Tech Giant’s arbitrary action on Smaller Startups?

    Tech Giants arbitrary action on Smaller Startups

    Surviving in today’s technological landscape where major tech companies have the upper hand is already difficult. However, it gets tricky when Tech Giants add obstacles in the way of smaller startups.

    When developing new products, most startups aim to introduce novel products that can use innovation to offer to an untapped market, and also have the potential to increase the company’s growth and revenue. But, in recent years, as the major tech giants have much more influence over the technological landscape, introducing an innovative product has become extremely difficult for startups. Even if startups do build the next big thing, major enterprises dilute their efforts by various strategies- creating market impediments for them or even copying their works.

    Tech Giants have massive resources at their disposal, such as funds, data, technology and talent, which can replicate and enhance their competitor’s succeeding products in the market that are not entirely protected by patents.

    The mimicking comes in all forms, from small features to replicating the product from inside out. E.g., After Snapchat introduced the stories’ feature, its user engagement increased. However, to stop its boom, Facebook implemented the same feature to its products, including its Instagram and Whatsapp, which resulted in a decline of Snapchat’s user base and its stock price plummeted.

    After witnessing the success of collaboration software, Slack, Microsoft developed its own version, a complete rip-off, popularly known as Teams. Microsoft later integrated all the popular features in its other product-suite, severely reducing the usage of Slack.

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    Things went far when Google removed Paytm, the popular online payment app in India, from its play store, without giving any notice. Although Paytm has a strong customer base in the country, as compared to Google, it is just another startup that is giving competition its online app GooglePay. This is due to the fact that India has the next billion customers for every brand.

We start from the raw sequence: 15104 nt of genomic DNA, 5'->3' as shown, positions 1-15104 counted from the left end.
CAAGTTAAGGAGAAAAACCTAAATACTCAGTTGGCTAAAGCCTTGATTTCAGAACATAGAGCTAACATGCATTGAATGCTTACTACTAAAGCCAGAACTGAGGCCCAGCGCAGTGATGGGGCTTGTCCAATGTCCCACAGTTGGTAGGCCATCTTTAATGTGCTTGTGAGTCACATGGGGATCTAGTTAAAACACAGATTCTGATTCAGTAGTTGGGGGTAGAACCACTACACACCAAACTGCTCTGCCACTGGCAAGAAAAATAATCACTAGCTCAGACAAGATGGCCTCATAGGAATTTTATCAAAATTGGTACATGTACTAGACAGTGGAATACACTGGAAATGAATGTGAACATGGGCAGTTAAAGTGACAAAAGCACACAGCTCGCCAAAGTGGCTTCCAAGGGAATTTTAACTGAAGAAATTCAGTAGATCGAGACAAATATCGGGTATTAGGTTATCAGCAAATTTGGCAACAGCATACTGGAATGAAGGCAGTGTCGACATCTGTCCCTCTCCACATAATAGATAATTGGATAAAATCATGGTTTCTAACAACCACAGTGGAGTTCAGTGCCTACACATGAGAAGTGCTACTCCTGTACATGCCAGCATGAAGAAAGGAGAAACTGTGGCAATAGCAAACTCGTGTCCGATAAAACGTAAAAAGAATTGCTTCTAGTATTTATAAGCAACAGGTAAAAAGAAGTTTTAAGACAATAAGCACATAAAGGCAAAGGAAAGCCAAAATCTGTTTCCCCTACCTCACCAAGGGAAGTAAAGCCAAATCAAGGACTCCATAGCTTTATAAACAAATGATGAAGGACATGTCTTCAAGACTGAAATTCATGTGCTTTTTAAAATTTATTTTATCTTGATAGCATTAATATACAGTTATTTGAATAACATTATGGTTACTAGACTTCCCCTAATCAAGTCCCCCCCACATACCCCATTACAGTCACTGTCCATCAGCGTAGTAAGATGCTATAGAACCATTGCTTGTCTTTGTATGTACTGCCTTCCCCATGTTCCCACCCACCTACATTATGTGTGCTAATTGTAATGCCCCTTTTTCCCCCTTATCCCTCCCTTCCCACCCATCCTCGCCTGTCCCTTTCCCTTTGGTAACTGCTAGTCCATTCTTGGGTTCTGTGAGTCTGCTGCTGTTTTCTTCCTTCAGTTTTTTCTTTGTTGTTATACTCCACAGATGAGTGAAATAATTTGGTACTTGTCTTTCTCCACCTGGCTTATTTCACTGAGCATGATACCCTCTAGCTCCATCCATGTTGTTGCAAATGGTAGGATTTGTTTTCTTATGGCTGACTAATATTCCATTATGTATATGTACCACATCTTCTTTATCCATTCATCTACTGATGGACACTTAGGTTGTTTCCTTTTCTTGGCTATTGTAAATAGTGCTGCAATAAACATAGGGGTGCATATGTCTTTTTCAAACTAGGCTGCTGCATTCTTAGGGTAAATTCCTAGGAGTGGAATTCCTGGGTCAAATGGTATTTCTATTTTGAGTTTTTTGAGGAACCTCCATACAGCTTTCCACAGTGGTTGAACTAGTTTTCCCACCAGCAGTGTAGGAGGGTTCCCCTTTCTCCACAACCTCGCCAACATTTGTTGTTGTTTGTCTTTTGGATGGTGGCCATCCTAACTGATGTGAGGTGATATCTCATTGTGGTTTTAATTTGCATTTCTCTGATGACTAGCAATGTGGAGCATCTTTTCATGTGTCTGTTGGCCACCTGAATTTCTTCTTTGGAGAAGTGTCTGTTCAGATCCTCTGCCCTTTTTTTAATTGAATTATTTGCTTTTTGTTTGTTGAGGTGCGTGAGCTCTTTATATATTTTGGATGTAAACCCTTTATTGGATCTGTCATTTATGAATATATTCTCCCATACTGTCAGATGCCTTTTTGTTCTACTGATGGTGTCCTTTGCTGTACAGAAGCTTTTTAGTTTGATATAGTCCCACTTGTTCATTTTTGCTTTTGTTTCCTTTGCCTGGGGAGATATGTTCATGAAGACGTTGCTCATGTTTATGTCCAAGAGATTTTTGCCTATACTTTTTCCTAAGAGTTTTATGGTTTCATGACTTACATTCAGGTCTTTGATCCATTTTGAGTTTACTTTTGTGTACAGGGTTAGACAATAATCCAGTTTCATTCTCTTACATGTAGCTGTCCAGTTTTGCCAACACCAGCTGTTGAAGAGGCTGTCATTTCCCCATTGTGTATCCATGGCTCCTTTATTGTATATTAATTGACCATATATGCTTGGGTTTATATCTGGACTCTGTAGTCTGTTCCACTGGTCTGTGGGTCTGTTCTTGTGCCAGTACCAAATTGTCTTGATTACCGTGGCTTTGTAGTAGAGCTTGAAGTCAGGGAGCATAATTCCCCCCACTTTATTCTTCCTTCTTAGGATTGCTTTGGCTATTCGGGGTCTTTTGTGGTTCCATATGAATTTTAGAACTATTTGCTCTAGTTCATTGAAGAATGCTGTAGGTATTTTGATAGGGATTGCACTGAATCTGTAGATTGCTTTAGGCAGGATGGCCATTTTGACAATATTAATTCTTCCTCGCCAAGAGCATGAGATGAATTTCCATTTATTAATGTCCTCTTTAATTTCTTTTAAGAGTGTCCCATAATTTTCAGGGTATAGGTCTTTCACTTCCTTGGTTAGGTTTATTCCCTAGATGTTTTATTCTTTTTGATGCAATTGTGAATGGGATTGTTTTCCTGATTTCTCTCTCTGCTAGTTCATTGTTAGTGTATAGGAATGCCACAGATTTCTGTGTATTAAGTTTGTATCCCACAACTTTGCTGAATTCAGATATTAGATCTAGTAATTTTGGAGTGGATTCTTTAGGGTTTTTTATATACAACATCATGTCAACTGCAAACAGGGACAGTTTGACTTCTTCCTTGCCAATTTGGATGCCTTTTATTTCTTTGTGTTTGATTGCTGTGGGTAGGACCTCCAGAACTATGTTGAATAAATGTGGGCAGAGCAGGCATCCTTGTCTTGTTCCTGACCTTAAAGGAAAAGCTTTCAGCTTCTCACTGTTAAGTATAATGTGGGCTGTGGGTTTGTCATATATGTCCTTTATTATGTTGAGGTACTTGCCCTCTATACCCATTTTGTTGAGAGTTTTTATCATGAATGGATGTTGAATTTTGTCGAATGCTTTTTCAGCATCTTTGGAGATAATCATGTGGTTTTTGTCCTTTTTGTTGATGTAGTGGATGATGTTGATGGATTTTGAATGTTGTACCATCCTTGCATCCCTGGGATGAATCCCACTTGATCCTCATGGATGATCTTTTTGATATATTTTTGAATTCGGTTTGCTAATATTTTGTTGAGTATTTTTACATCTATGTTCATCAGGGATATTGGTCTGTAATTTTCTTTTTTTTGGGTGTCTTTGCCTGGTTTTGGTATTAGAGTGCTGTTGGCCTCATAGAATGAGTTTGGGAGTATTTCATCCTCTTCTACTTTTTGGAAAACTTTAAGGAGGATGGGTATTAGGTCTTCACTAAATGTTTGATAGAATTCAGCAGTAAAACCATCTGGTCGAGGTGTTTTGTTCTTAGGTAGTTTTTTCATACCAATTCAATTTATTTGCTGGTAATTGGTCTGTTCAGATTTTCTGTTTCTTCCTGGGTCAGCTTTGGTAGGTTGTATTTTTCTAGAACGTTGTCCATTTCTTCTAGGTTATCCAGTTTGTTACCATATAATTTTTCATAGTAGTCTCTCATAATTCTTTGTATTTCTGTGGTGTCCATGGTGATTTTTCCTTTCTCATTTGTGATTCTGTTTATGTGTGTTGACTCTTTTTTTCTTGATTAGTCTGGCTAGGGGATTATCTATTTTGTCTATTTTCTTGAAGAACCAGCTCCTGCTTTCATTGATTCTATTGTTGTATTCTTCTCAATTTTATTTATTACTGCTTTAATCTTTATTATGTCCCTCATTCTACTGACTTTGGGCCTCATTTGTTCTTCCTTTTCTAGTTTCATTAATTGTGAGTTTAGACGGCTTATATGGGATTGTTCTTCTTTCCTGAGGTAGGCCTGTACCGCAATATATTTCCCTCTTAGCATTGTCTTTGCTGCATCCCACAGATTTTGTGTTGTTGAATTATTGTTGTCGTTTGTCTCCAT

Despite facing such bullying behavior and the hesitation of angel investors to invest, a few startups have risen and become key players in the market as that of tech giants. They have used the strengths of tech giants against them to thrive. Their strategies on the surface seem counterintuitive, however, in the long run; it helps them to develop products that are copy-proof innovation.

    E.g., Amazon posed a threat to Wayfair, the largest online seller of home goods and furniture today. Therefore, to mitigate its impact, the company implemented features that worked for Amazon, and in return, the giant copied Wayfair. But, the giant failed when it couldn’t provide copied measurements of the furniture and home furnishings pictures that were delivered by Wayfair because it will result in a huge cost.

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    The above example provides insights on how much power tech giants possess and, if not careful, how quickly they can swallow startups or make their business model outdated. But Wayfair’s example depicts that tech giants’ greatest strength can result in greatest weakness as well. Thus, it is essential for startups to continually develop copy-proof innovative offerings and strategies that help them to stay in the game and thrive in the marketplace.

    In today’s pandemic era, countries have witnessed the immense power that these tech giants possessed. They are realizing that only having a few players in the landscape can detriment the workforce and thus taking steps to create awareness about their influence. At the end of the day, the power rests on the hands of customers which choose companies that guarantee to deliver responsible behavior.  Perhaps it’s time smaller brands stand up to the potential risks and maybe even unite to fight the market might of bigger brands. Innovation, agility and the power to evolve, change and deliver- will be their biggest weapons.